Synopses & Reviews
The saga of Abraham, Sarah, and Hagar is the tale of origin for all three monotheistic faiths. Abraham must choose between two wives who have borne him two sons. One wife and son will share in his wealth and status, while the other two are exiled into the desert. Long a cornerstone of Western anxiety, the story chronicles a very famous and troubled family, and sheds light on the ongoing conflict between the Judeo-Christian and Islamic worlds.
How did this ancient story become one of the least understood and most frequently misinterpreted of our cultural myths? Gordon explores this legendary love triangle to give us a startling perspective on three biblical characters who--with their jealousies, passions, and doubts--actually behave like human beings.
THE WOMAN WHO NAMED GOD is a compelling, smart, and provocative take on one of the Bible's most intriguing and troubling love stories.
"Thoughtful...Gordon examines all the familiar features of the story but pays particular attention to the human feelings of jealousy and distrust that affected the trio....She offers perceptive insights into an ancient story whose consequences continue to reverberate."--Judith Chettle, Richmond Times-Dispatch
"A unique look at the Old Testament relationships between and among Abraham; his wife, Sarah; and his mistress, Hagar....Most interesting is Gordon's focus on the exiled, shamed, and shadowed Hagar, whom Gordon elevates to a mystic and prophet....Complex and multilayered....The story speaks to the 21st century....General readers with even a casual interest in religion and its impact on history, as well as on current events, will appreciate the lens through which the author peers."--C. Brian Smith, Library Journal
"Here and there on the front lines of the clash of civilizations, we can glimpse a few pockets of compassion....Gordon implores her readers to ask one of those "what-if" questions that reframe all of our conventional wisdom: "What if Abraham had chased after his mistress and firstborn son, begged Sarah to forgive his betrayal, and urged Hagar to forgive Sarah's jealousy, so that they might raise their sons together? Would we be any better at living in peace?" Gordon's provocative question hints at a more intimate aspect of the story of Hagar. .....The Bible, it has been said, is the least-read best-seller of all times. But there is a whole literature devoted to reconsidering the ancient text, a literature that is full of shocks and surprises, wholly unexpected cross-wirings of religious traditions, and illuminating flashes of insight and wisdom. On that shelf you will find Gordon's book, a superb example of how to approach the Bible."--Jonathan Kirsch, truthdig.com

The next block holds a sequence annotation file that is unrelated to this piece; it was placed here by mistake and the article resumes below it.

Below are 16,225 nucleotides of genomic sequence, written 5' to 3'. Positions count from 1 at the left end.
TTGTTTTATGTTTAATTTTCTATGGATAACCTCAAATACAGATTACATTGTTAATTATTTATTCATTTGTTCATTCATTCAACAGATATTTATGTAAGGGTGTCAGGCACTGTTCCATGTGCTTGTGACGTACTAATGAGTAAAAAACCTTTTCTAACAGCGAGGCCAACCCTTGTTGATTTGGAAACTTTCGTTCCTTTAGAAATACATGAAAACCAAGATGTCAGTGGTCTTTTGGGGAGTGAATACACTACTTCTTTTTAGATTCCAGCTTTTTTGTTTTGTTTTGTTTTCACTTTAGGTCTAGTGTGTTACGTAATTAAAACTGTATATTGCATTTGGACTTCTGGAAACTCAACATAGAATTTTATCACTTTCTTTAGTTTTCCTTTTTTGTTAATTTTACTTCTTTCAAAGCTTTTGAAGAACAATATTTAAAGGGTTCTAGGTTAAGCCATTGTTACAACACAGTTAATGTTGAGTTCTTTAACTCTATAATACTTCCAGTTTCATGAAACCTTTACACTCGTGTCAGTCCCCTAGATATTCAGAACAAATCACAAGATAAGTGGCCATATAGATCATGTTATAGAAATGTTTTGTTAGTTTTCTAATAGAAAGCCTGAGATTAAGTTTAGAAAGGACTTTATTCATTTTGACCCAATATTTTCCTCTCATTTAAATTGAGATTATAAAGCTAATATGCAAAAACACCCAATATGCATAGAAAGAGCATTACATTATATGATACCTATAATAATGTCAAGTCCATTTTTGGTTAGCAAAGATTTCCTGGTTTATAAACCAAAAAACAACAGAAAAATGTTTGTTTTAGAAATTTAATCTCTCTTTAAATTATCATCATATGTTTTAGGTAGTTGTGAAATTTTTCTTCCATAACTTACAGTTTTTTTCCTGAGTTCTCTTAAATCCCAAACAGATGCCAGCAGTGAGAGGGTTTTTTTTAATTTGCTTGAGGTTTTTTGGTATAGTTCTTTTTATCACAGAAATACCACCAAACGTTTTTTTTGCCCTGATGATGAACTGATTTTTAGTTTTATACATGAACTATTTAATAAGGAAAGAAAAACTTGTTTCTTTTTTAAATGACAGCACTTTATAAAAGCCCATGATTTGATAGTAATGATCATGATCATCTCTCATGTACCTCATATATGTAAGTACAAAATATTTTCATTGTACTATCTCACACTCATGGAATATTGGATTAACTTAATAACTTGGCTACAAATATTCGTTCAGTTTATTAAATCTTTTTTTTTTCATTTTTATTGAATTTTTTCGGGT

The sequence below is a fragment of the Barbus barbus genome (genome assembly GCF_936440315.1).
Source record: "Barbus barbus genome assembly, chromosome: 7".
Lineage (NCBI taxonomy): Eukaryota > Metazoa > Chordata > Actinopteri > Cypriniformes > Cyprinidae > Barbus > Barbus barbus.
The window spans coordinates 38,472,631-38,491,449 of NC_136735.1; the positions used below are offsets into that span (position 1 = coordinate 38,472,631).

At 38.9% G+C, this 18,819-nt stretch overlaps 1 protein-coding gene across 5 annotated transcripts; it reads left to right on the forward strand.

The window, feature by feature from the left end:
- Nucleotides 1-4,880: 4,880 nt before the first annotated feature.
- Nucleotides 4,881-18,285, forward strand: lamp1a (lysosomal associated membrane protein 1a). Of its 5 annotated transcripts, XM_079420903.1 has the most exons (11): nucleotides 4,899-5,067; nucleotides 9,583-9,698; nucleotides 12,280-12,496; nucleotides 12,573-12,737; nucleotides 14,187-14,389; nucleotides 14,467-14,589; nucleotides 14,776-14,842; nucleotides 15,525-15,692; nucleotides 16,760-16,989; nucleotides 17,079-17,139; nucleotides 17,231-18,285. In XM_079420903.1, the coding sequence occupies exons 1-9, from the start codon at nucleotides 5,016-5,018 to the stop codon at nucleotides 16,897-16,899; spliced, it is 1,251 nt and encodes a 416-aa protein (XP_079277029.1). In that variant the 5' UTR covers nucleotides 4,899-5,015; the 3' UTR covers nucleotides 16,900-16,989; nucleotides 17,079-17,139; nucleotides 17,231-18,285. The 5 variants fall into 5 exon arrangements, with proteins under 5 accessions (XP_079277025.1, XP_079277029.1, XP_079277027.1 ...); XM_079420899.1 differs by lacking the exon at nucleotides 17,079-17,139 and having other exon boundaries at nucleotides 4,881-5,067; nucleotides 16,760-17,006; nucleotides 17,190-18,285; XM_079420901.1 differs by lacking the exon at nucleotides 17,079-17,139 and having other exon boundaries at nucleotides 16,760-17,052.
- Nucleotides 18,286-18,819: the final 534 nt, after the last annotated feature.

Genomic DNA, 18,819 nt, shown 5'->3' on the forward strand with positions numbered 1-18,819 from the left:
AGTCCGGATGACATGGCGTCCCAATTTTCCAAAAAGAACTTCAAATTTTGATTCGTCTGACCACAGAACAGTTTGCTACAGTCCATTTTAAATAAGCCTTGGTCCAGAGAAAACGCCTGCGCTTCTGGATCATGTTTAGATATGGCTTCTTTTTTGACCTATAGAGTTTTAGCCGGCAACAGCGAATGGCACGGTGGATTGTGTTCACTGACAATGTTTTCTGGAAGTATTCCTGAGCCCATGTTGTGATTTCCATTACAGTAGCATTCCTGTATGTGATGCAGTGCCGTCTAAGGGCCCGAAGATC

"A refreshing viewpoint...Gordon focuses on the roles of Sarah and Hagar, Abraham's wife and concubine, and mothers to two great nations. Acknowledging the short shrift given these two remarkable women, the author provides a closer examination of their roles....Gordon adds something new to an already full body of scholarship on Abraham."--Kirkus Reviews
"Provocative...Gordon gives new power to a woman often left in the shadows. Focusing on Hagar's vision of God in the desert, Gordon argues that Hagar is a prophet and a mystic who names God El-Roi, or "the God of my seeing"....Gordon provides some glimpses of the power of Hagar's story for modern religions."--Publishers Weekly
Praise for Mistress Bradstreet
"Gordon tells Anne Bradstreet's gripping tale, including hardships and delights, in a clear, lively style."--M.S. Mason and Rebecca Salomonsson, Christian Science Monitor
"A thorough, occasionally whimsical, and hearteningly feminist take on the life of early Puritan pioneer and pundit Anne Bradstreet.--Kirkus Reviews
"A vibrant, engaging, realistic portrayal of early colonial Massachusetts
and of its fascinating biographical subject."--Ray Olson
, Booklist (starred)
"Gordon has a clear engagement with Bradstreet, and the major accomplishment of this lively biography is in showing that she is as exceptional a person as the 17th-century New England
she lived in."--Michael Kenney
, Boston Globe
About the Author
Charlotte Gordon graduated from Harvard College and received a Master's in Creative Writing and a Ph.D. in History and Literature from Boston University. She has published two books of poetry and, most recently, the biography Mistress Bradstreet, which was a Massachusetts Book Award Honor Book. From 1999-2001, she taught at Boston University's School of Theology. Currently, she is an assistant professor of English at Endicott College.